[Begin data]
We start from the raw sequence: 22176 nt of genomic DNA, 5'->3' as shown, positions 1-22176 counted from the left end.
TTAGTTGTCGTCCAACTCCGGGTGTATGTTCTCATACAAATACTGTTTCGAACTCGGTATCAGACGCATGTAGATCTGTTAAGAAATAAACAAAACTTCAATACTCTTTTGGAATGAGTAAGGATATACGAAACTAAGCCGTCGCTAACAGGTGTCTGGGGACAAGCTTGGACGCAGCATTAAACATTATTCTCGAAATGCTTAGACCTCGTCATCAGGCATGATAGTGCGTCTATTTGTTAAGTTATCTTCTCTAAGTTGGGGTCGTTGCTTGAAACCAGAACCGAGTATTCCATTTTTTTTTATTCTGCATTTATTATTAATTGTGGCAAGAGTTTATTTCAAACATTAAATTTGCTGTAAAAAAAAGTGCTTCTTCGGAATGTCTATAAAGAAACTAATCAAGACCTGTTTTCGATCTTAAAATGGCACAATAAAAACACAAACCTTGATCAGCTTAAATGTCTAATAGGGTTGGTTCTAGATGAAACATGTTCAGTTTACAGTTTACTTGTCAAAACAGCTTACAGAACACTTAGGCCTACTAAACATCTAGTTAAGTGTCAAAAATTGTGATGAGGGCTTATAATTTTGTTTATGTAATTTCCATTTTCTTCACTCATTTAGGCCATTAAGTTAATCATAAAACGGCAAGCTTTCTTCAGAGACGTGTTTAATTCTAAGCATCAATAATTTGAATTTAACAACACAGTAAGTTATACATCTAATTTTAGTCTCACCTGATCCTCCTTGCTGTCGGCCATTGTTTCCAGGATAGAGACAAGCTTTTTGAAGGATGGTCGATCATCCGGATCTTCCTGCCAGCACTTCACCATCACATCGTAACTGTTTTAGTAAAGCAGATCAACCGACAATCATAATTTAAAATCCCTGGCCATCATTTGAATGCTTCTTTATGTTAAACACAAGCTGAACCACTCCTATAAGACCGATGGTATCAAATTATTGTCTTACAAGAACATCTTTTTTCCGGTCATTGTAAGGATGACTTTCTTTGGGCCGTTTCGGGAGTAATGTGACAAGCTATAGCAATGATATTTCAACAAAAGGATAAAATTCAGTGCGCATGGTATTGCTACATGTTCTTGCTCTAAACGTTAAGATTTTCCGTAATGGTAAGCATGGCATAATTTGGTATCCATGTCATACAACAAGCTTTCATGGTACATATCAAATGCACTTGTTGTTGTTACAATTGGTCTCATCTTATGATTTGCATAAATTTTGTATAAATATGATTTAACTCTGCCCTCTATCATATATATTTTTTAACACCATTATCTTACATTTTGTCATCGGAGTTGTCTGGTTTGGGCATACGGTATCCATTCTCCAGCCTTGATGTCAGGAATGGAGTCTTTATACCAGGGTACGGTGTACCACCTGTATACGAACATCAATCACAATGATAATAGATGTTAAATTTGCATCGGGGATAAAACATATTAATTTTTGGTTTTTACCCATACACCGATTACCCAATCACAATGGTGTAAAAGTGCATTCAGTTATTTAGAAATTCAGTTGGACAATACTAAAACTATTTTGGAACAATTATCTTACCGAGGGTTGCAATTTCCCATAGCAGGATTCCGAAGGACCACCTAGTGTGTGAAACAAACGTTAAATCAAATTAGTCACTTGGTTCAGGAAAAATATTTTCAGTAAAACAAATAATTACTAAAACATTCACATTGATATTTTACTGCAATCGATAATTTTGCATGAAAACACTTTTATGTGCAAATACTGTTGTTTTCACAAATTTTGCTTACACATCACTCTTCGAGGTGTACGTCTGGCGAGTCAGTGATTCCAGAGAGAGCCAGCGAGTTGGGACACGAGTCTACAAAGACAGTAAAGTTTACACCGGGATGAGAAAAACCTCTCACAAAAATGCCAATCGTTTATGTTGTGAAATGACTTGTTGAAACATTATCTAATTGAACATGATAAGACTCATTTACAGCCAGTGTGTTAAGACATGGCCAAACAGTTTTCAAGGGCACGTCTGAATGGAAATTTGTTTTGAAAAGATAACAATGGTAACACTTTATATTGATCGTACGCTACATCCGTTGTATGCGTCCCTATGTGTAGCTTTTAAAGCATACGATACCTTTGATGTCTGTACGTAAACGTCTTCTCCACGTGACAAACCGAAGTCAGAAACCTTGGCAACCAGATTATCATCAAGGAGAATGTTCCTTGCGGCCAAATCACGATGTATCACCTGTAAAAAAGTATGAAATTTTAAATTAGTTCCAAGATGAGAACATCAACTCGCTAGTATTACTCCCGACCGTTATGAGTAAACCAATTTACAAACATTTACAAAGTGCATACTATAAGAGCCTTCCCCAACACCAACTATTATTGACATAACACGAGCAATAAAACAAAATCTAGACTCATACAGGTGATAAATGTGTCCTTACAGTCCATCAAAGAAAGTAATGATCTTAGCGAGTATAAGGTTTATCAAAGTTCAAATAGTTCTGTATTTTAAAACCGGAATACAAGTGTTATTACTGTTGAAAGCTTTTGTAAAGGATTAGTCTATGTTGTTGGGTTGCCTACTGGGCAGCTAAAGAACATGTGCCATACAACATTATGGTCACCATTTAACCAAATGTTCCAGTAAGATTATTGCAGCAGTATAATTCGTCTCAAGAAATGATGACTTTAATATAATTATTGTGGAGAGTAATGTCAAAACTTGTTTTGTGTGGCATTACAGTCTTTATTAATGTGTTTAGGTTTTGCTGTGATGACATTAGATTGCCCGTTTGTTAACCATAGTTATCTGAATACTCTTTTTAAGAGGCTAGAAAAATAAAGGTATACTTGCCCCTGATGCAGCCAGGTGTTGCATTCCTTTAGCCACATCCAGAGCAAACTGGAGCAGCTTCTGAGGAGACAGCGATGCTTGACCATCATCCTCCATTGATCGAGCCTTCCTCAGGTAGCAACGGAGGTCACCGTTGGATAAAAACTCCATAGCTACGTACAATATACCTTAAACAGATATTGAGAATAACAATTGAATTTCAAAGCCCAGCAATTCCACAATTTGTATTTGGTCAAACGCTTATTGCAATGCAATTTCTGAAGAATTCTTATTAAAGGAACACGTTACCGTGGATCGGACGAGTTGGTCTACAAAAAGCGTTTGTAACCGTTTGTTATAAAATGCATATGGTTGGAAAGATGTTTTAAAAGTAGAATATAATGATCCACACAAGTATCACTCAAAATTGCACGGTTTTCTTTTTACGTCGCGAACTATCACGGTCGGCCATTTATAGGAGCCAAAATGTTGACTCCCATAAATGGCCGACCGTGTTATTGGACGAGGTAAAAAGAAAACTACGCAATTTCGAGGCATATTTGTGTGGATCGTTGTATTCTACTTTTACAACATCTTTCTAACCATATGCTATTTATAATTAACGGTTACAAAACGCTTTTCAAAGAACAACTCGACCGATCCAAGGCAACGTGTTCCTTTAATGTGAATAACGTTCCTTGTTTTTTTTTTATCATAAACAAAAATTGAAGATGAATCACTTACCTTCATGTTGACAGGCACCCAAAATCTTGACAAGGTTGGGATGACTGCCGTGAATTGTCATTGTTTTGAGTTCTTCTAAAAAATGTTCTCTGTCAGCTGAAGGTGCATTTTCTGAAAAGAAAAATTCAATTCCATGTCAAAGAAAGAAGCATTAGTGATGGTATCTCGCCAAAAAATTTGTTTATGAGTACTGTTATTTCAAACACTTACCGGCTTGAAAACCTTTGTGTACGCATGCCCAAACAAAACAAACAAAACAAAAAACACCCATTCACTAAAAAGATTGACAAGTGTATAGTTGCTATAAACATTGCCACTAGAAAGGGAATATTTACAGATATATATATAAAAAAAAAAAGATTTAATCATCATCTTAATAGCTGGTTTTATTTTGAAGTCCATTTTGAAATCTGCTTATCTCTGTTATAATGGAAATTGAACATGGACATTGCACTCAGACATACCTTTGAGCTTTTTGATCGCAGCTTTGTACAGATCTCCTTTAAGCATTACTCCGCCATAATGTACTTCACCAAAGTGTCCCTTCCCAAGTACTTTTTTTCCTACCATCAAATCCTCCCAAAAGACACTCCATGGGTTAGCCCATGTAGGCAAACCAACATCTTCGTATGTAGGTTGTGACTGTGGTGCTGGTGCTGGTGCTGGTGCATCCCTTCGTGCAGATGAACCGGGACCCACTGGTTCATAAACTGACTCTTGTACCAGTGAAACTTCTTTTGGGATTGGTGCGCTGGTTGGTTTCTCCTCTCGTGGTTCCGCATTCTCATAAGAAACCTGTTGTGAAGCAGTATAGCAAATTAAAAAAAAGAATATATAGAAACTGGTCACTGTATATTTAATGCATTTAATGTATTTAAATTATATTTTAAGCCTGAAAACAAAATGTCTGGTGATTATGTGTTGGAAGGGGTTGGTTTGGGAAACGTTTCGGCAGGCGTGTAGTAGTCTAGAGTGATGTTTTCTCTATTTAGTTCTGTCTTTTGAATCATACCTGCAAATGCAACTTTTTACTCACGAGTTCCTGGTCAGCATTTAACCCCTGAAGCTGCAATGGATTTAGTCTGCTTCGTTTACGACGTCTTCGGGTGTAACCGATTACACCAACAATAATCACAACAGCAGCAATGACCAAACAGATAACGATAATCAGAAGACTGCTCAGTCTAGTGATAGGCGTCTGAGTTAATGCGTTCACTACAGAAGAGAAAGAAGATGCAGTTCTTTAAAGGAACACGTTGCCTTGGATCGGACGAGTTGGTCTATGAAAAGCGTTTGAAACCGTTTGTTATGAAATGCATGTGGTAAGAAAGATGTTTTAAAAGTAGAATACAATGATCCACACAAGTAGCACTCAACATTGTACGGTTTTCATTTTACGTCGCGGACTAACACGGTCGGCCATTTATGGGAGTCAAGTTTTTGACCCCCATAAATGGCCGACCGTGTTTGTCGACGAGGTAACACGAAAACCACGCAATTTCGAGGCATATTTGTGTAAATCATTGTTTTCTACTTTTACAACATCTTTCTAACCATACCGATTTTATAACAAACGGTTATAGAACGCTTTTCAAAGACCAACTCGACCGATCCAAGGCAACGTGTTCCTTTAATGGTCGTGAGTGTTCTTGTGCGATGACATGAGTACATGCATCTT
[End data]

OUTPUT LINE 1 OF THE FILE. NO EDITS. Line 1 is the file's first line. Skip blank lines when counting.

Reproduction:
We start from the raw sequence: 22176 nt of genomic DNA, 5'->3' as shown, positions 1-22176 counted from the left end.